Thursday, January 31, 2013

The Civil War Housewife


     "I suppose you all know what a housewife is?  It is a long piece of cloth with a number of small pockets sewed along one side, and made to fold up like a pocket-book, having separate places for buttons, thread, needles, pins, &c., such as some of you may have seen your mothers or grandmothers use."  - The Reformed Presbyterian magazine. Sept. 1, 1864.

     Civil War soldiers did not have many extra items of clothing, so the clothing they wore took a lot of wear and tear.  Soldiers were often sent off to war with “housewives” or small sewing kits made by their wives, mothers, or girlfriends.  These were usually made from scraps of fabric or sometimes leather, and could be folded or rolled to pocket-size, and then fastened with ribbon, yarn, or a button.  They contained essential sewing supplies such as needles, pins, thread, buttons, a small pair of scissors, extra scraps of fabric, and possibly a thimble.  When a soldier needed to sew on a button or mend a tear, all of the necessary supplies would be at hand. 

 
In this image from the Library of Congress titled, “War views. No. 1501, Camp life, Army of the Potomac - writing to friends at home” you can clearly see a soldier in the foreground doing some mending.

 
     Since I work at a museum which focuses on Civil War medicine, we do not own any sewing kits, but we have been able to borrow two for display.  Let’s take a look at them.

 
This sewing kit can be seen in our Everyday Life display, which shows many items which the soldiers would have had with them in camp. It has a leather exterior and cloth interior. As you can see, the only remaining contents are a few pins. It is fairly typical of the sort of housewife which would have been carried by a soldier. This kit is on loan to us from the collection of Dr. Gordon Dammann.

 
 
This is a fancier sewing kit made of maroon velvet with an embossed design and metal details. It can be seen in our Nursing display and it belonged to Miss Laura R. Cotton, who was a nurse in Philadelphia. This kit is on loan to us from the collection of Mr. Chris Foard.

 
The interior of the red kit is made of leather, with a cloth flap for the pins and needles, and leather loops to hold the larger sewing tools. 

 
 
This tiny bone crochet hook was contained inside the kit. It would not have been a typical item for the housewives that the soldiers carried. 

 

 
Most kits did contain a small set of sewing scissors. This is a fairly plain set, but many times these sewing scissors were made in the shape of a stork, with the feet being shaped into the finger loops and the bird’s “beak” forming the blades.

 

 
Another item which could be found in a housewife was a thimble. Thimbles were most commonly made of metal or wood. This one is steel with an aluminum lining. It was found at the site of Clara Barton’s Missing Soldiers Office. It required some conservation work and so is not yet on display. This thimble is on loan to us from the U.S. General Services Administration.

 

     You’ve probably noticed that the supplies contained in a small sewing kit haven’t changed much over the years!  These kits are still fascinating though, and give us a small glimpse into the life of a Civil War soldier.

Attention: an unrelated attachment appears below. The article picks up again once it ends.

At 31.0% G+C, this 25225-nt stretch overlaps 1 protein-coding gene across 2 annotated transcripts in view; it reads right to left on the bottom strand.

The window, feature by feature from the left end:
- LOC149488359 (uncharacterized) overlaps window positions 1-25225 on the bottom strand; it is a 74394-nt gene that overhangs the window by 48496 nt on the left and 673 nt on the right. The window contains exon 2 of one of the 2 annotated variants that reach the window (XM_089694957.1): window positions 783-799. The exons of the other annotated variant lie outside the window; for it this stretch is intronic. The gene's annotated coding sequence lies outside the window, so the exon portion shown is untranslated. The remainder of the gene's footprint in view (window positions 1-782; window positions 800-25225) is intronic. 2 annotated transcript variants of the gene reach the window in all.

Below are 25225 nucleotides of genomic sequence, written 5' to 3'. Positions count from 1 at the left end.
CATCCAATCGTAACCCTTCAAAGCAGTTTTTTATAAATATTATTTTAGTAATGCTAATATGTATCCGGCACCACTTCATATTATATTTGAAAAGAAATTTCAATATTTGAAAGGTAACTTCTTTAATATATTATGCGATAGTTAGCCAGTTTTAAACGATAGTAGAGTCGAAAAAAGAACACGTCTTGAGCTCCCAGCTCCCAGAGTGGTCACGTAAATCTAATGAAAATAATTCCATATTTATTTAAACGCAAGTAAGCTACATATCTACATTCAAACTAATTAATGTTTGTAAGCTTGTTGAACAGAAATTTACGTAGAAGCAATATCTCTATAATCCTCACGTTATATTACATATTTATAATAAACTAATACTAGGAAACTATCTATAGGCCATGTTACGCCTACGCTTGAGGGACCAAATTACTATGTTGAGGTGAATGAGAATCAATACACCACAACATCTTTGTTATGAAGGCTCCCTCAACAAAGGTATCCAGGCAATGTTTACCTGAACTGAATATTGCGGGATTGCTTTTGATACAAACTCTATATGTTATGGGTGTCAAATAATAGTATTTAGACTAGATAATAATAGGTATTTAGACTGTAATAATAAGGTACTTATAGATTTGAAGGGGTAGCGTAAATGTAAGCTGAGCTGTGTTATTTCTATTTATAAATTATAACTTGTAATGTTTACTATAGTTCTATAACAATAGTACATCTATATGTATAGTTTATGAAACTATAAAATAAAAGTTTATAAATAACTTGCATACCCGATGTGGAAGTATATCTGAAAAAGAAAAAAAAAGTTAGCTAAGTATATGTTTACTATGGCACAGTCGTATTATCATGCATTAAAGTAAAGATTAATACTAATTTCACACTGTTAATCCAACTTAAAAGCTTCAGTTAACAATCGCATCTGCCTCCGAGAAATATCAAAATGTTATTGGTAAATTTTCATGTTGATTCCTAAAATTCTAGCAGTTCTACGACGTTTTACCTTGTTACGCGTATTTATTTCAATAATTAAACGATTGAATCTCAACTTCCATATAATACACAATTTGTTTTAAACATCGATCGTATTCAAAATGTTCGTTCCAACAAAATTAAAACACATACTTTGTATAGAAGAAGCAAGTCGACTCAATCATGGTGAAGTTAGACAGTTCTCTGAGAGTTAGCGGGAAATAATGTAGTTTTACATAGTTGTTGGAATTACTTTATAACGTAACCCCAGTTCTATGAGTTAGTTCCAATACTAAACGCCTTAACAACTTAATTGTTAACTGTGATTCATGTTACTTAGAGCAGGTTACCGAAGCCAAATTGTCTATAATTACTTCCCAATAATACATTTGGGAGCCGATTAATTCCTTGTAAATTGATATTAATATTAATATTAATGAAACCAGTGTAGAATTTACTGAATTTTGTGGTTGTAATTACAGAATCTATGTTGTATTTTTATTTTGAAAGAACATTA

Photos courtesy of the National Museum of Civil War Medicine, except where otherwise noted.

Thursday, January 24, 2013

Civil War Arms of a Different Sort


     It seems appropriate after posting about amputations to post next about some of the prosthetics used by the soldiers after the amputations.  Since I’ve already posted about a prosthetic leg here, I will focus on a prosthetic arm this time.
 
Here is the only prosthetic arm in the museum’s collection. It was manufactured by Marvin Lincoln of Malden, Massachusetts. It is made of maple wood and features a lockable elbow joint, an opposable controlled thumb, a replaceable hand, and ventilation holes for the elbow stump.
 
 

     Though prosthetic limbs were around long before the Civil War, the sheer number of amputees produced by the war, coupled with the fact that the Union veterans who were amputees were provided federal government funds to purchase prosthetics, spurred many advances in the field of prosthetics.  (Confederate veterans had to request prosthetics from their home states.)  Marvin Lincoln was one of the manufacturers who supplied these artificial limbs.  An arm like the one pictured above sold for $50, which was also the amount that the government supplied for a veteran to purchase a prosthetic arm.
 

This photo from the Library of Congress shows an unidentified soldier from Company G, 147th New York Infantry Regiment, with two amputated arms. Had he not been fitted for prosthetic arms yet, or did he choose not to wear them for the photo?
 
 

This is a copy of Lincoln’s patent for his artificial arm, dated August 11, 1863, which diagrams the parts of his arm. 
 

     In the patent letter which accompanied the above diagram, Lincoln states, “To flex the arm, it is only necessary to give the upper arm a quick jerking motion, which throws up the forearm, causing the latch-spring and catch to operate as to lock it in position.  When thus bent, the arm is generally thrown across and against the breast, assuming then an easy and graceful position, and it may also be used to carry pieces of clothing or other bundles….having in this way a capability not possessed by any other arm now made…. 
I do not give to all the fingers an extended position….but that while making the two forefingers nearly straight, so that they will have the proper position to enable them to act in conjunction with the spring-thumb to hold or firmly grasp any article between them, and I give the outer fingers a hooking form….  This manner of construction enables me to impart to the hand not only a graceful and ornamental form, but to give it also a capacity to carry articles like baskets, bags, &c., by hooking them onto the fingers.”
 
   Let’s take a look at some of the details on this arm.
   

 
This view shows what remains of the leather strap which held the arm in place, the elbow joint, and the ventilation holes.

 

Here is a close-up of the carved hand. Unfortunately, the fingertips have all been broken. Note the details Lincoln included to make the arm look more realistic though – the nail bed on the thumb, and the flesh-colored paint on the arm. The small screw on the wrist was the mechanism used to remove the hand. It could be replaced by a hook or other implement if the wearer desired!